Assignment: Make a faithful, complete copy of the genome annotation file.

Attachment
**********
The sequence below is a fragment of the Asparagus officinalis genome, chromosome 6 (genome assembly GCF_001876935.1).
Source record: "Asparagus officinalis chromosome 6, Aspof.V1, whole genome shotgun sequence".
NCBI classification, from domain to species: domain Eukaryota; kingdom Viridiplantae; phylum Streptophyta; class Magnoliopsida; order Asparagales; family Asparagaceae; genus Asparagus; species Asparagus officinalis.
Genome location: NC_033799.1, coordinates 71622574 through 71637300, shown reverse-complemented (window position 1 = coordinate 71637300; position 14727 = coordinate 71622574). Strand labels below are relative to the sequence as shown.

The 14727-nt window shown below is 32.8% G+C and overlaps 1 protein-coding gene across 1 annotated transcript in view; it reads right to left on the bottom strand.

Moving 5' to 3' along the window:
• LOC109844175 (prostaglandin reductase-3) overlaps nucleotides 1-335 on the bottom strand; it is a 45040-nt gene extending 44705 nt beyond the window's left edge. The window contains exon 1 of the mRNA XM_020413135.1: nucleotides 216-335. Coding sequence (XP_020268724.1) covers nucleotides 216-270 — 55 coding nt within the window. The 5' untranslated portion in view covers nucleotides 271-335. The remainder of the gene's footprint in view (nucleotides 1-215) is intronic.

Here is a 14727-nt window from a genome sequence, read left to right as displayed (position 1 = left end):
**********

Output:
The sequence below is a fragment of the Asparagus officinalis genome, chromosome 6 (genome assembly GCF_001876935.1).
Source record: "Asparagus officinalis chromosome 6, Aspof.V1, whole genome shotgun sequence".
NCBI classification, from domain to species: domain Eukaryota; kingdom Viridiplantae; phylum Streptophyta; class Magnoliopsida; order Asparagales; family Asparagaceae; genus Asparagus; species Asparagus officinalis.
Genome location: NC_033799.1, coordinates 71622574 through 71637300, shown reverse-complemented (window position 1 = coordinate 71637300; position 14727 = coordinate 71622574). Strand labels below are relative to the sequence as shown.

The 14727-nt window shown below is 32.8% G+C and overlaps 1 protein-coding gene across 1 annotated transcript in view; it reads right to left on the bottom strand.

Moving 5' to 3' along the window:
• LOC109844175 (prostaglandin reductase-3) overlaps nucleotides 1-335 on the bottom strand; it is a 45040-nt gene extending 44705 nt beyond the window's left edge. The window contains exon 1 of the mRNA XM_020413135.1: nucleotides 216-335. Coding sequence (XP_020268724.1) covers nucleotides 216-270 — 55 coding nt within the window. The 5' untranslated portion in view covers nucleotides 271-335. The remainder of the gene's footprint in view (nucleotides 1-215) is intronic.

Here is a 14727-nt window from a genome sequence, read left to right as displayed (position 1 = left end):